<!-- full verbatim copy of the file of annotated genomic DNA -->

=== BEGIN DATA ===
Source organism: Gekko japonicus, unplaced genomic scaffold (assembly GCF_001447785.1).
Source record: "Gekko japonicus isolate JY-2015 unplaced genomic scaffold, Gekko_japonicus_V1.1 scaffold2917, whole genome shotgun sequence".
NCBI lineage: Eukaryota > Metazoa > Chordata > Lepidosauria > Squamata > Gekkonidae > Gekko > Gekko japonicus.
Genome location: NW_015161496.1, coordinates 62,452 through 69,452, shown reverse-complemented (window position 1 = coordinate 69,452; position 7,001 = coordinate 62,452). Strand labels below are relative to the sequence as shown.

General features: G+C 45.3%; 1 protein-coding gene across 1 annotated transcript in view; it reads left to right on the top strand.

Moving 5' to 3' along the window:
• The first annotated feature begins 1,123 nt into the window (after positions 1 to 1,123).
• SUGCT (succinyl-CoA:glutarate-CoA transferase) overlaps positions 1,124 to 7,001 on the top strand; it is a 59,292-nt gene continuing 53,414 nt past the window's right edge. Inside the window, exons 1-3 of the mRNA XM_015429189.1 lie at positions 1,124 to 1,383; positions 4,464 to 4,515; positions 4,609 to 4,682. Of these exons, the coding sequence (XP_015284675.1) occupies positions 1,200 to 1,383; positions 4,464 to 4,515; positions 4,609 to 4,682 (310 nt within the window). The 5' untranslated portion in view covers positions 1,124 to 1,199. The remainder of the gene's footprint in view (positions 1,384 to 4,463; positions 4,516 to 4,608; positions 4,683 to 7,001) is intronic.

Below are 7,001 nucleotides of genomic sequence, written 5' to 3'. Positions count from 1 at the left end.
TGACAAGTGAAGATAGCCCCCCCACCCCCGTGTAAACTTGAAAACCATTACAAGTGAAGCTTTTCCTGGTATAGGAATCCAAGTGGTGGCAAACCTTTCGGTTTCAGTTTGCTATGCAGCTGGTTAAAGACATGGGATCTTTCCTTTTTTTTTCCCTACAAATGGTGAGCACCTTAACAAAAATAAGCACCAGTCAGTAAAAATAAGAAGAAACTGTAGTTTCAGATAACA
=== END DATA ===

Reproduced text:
Source organism: Gekko japonicus, unplaced genomic scaffold (assembly GCF_001447785.1).
Source record: "Gekko japonicus isolate JY-2015 unplaced genomic scaffold, Gekko_japonicus_V1.1 scaffold2917, whole genome shotgun sequence".
NCBI lineage: Eukaryota > Metazoa > Chordata > Lepidosauria > Squamata > Gekkonidae > Gekko > Gekko japonicus.
Genome location: NW_015161496.1, coordinates 62,452 through 69,452, shown reverse-complemented (window position 1 = coordinate 69,452; position 7,001 = coordinate 62,452). Strand labels below are relative to the sequence as shown.

General features: G+C 45.3%; 1 protein-coding gene across 1 annotated transcript in view; it reads left to right on the top strand.

Moving 5' to 3' along the window:
• The first annotated feature begins 1,123 nt into the window (after positions 1 to 1,123).
• SUGCT (succinyl-CoA:glutarate-CoA transferase) overlaps positions 1,124 to 7,001 on the top strand; it is a 59,292-nt gene continuing 53,414 nt past the window's right edge. Inside the window, exons 1-3 of the mRNA XM_015429189.1 lie at positions 1,124 to 1,383; positions 4,464 to 4,515; positions 4,609 to 4,682. Of these exons, the coding sequence (XP_015284675.1) occupies positions 1,200 to 1,383; positions 4,464 to 4,515; positions 4,609 to 4,682 (310 nt within the window). The 5' untranslated portion in view covers positions 1,124 to 1,199. The remainder of the gene's footprint in view (positions 1,384 to 4,463; positions 4,516 to 4,608; positions 4,683 to 7,001) is intronic.

Below are 7,001 nucleotides of genomic sequence, written 5' to 3'. Positions count from 1 at the left end.
TGACAAGTGAAGATAGCCCCCCCACCCCCGTGTAAACTTGAAAACCATTACAAGTGAAGCTTTTCCTGGTATAGGAATCCAAGTGGTGGCAAACCTTTCGGTTTCAGTTTGCTATGCAGCTGGTTAAAGACATGGGATCTTTCCTTTTTTTTTCCCTACAAATGGTGAGCACCTTAACAAAAATAAGCACCAGTCAGTAAAAATAAGAAGAAACTGTAGTTTCAGATAACA